Debbie fed the tadpoles and I did my litter round and still got to the Village Hall Car Park before 7.30 to pick up John and Ian for the HBW trip to Iping Common. Wonders never cease. Debbie guided us marvelously round the back roads as Midhurst remains closed to traffic and it took a little over an hour to reach the Reserve.
The weather was supposed to be ok till about 1 o’clock although it was initially a bit fresh. Dressed accordingly we set off with the sound of Robin, Wren and Chiffchaff in our ears and a Buzzard passing overhead. We had done some revision in the car so felt confident of distinguishing Tree Pipit from Woodlark should we be lucky enough to hear them. We had also listed to recordings of Dartford Warbler so preparation had been undertaken.
It was fairly quiet to start with although we could hear a Blackbird and a Song Thrush and a couple of Stonechats sat up on the gorse as they like to do. After a short while the first “spinning plates” song of a Woodlark could be heard at some distance away. We eventually got a brief glimpse of the bird as it flew from cover in a tree. Not long after this we had the opportunity to compare it with the more intricate Tree Pipit song. We heard more of both birds during the morning and had one brilliant view of each species on the only occasion they sat out in full view for a considerable amount of time. We did one or two fly pasts and a couple of parachute displays from the Pipit; one being more sideways than downwards!
A local Great Spotted Woodpecker clearly got fed up with us getting excited by these more unusual birds and flew over our heads to plump down at the base of a birch tree looking colourful if seeming a bit nonplussed as to what it was doing there. Its Green relative yaffled away in the distance.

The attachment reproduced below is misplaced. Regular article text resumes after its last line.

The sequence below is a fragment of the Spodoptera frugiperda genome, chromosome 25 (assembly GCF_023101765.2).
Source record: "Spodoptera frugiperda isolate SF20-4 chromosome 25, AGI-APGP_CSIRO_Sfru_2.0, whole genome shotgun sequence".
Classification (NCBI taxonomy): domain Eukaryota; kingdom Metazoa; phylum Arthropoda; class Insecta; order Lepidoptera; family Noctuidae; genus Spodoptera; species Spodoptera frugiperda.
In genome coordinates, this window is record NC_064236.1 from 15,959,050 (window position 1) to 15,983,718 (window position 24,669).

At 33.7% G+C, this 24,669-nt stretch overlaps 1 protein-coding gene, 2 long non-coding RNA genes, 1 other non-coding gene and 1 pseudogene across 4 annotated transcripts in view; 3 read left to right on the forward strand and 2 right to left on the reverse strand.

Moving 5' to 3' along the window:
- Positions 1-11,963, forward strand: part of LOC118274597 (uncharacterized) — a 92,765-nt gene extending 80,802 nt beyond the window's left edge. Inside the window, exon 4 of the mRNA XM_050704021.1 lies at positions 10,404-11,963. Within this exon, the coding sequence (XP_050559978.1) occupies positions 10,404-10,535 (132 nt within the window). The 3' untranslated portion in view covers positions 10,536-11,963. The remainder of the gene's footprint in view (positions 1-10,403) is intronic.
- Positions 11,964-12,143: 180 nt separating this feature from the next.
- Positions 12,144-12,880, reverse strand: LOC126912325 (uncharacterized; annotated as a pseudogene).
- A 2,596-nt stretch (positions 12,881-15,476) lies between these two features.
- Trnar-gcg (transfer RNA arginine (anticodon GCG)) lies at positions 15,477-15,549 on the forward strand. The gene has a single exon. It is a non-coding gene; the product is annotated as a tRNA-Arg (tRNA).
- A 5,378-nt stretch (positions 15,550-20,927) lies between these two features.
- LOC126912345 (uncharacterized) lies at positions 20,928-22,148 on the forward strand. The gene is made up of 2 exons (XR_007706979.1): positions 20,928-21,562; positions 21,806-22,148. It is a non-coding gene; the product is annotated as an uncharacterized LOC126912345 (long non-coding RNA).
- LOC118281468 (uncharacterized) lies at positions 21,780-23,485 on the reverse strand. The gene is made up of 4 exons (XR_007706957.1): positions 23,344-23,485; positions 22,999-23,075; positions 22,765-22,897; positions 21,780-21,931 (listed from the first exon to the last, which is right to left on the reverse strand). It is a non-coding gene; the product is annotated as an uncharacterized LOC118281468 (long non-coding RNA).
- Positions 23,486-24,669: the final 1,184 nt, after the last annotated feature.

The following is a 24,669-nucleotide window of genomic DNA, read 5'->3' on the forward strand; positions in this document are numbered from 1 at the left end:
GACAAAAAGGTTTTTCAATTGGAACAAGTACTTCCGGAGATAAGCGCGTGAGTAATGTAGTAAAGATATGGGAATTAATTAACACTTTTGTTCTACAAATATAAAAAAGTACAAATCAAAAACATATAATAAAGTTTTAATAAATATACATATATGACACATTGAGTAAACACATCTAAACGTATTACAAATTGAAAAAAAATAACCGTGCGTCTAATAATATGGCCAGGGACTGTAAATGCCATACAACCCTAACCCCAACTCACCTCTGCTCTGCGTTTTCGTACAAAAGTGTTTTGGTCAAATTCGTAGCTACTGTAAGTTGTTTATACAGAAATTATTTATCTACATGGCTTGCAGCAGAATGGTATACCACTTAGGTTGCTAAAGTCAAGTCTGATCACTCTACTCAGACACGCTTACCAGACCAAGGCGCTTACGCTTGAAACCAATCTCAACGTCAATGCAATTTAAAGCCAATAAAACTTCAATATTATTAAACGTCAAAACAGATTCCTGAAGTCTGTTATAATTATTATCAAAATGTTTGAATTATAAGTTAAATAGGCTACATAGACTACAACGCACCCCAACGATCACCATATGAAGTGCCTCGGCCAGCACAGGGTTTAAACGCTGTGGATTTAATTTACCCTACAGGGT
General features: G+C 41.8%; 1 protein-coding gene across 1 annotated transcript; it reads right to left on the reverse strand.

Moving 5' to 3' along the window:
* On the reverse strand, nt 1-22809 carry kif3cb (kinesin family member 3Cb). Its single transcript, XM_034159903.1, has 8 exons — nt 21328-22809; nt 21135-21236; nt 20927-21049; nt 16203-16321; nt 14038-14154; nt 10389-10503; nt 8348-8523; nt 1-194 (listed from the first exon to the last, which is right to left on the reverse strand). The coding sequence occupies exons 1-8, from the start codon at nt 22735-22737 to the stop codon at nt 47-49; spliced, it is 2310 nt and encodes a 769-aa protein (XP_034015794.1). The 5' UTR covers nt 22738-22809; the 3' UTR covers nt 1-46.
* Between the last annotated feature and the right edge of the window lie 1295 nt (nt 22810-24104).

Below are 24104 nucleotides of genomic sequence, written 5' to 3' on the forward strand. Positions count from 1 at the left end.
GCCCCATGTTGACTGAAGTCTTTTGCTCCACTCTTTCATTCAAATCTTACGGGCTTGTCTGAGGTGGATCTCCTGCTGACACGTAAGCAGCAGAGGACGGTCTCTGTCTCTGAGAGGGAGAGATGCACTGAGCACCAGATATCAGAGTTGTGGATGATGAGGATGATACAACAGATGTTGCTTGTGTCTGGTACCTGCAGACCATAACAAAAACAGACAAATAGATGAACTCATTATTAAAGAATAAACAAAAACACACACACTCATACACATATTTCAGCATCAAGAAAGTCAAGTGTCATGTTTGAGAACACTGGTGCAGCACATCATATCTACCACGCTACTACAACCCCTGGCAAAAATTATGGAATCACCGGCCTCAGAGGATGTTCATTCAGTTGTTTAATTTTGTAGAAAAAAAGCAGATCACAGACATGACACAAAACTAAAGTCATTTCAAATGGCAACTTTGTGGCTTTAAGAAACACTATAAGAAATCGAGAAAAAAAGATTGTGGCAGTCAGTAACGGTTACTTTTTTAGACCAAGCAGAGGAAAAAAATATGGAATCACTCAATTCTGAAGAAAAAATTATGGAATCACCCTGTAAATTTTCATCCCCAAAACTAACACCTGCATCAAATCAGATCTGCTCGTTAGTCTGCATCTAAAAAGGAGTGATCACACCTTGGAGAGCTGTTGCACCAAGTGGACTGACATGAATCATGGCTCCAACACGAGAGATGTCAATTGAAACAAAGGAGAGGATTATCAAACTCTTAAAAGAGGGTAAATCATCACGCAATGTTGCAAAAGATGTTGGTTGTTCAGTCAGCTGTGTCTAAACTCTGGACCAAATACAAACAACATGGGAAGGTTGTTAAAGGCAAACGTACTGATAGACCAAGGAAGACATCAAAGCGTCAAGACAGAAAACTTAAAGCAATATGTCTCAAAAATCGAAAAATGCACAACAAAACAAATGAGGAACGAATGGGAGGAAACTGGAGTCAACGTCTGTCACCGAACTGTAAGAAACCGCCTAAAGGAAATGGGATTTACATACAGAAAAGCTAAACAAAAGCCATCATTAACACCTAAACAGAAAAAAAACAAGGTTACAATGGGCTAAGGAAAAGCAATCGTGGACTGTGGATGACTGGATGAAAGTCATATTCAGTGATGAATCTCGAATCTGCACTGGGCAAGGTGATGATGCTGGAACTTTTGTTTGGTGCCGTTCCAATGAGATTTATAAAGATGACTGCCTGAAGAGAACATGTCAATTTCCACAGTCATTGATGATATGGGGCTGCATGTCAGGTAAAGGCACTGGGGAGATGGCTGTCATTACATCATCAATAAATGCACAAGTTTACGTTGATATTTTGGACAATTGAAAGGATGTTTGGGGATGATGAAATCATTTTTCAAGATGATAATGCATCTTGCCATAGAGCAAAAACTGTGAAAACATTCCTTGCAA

We climbed upwards from the lower regions of the reserve into more gorsy areas in the hope of finding a Dartford Warbler but had no luck. A lone Rook sailed over our head and a Jay sallied forth low over the ground, probably up to no good. We left the reserve for a short while before re-entering on a path which led to an ancient, bare tree where a couple of years ago we had found a Redstart nest. No Redstart this time but we noticed a small bird speed from a nearby bush onto the trunk. It was a Treecreeper who climbed upwards and disappeared behind a piece of loose bark. It came out again, flew off and returned with nesting material and disappeared again. We watched it building for some time with Ian desperately trying to get a picture with his magic camera which takes pictures even with the button being pressed. Whatever next?
We moved on and before long found another pair of birds who we are pretty sure were building a nest in a tree trunk as one certainly disappeared into a crack in the bark. A pair of Coal Tits were in courtship mode with a male apparently bringing food to an excited looking female who was all aquiver and wing flapping. However it seemed the thought of the lovely food in his beak was giving the male a dilemma as he kept clearing off and not giving it to her.
Anyway, by now food was beckoning to us and we decided to head back to the car for lunch. As we neared the car park I had a flash of memory as to where Val had once found us a Dartford Warbler so we made a slight detour. About 100 yards up a path the gorse became thicker and less leggy so we felt a little confident which was good as John was very keen to find a Dartford. At last we heard one singing loud and clear. But from where? It actually seemed to be coming from a tree. It probably was but it never did show itself. Another invisible one warned us off with its alarm call! We took notice and went back to the car for lunch.
Not feeling ready to go home we decided on a short visit to Burton Mill Pond Reserve hoping the looming clouds did not spell a downpour. We were lucky. On the pond were a couple of dozing Great Crested Grebes and a couple of chugging Coots otherwise it was quiet, if you don’t count the chacking Jackdaws flying in a large group above the trees. We took a stroll in the woods up to the amazing group of ancient chestnut trees and listened to a few woodland birds including a Goldcrest.
After marvelling at the trees we turned back and suddenly a grey shape came tumbling down through the branches of a pathside tree. I thought at first it was a tangled Grey Squirrel until it righted itself and stared at us in surprise with two big black eyes. It was a Tawny Owlet! We moved on quick in case mum was around but Ian did get this great shot of it.
Back at the pond we did a last reccy. A couple of Tufted Ducks had joined the grebes on the water and two Reed Warblers chased each other around with the male no doubt to engrossed with other thoughts to sing for us. Just before leaving we came across this lovely family of Mallards to make a lovely finish to our day.
Nigel, Debbie, John and Ian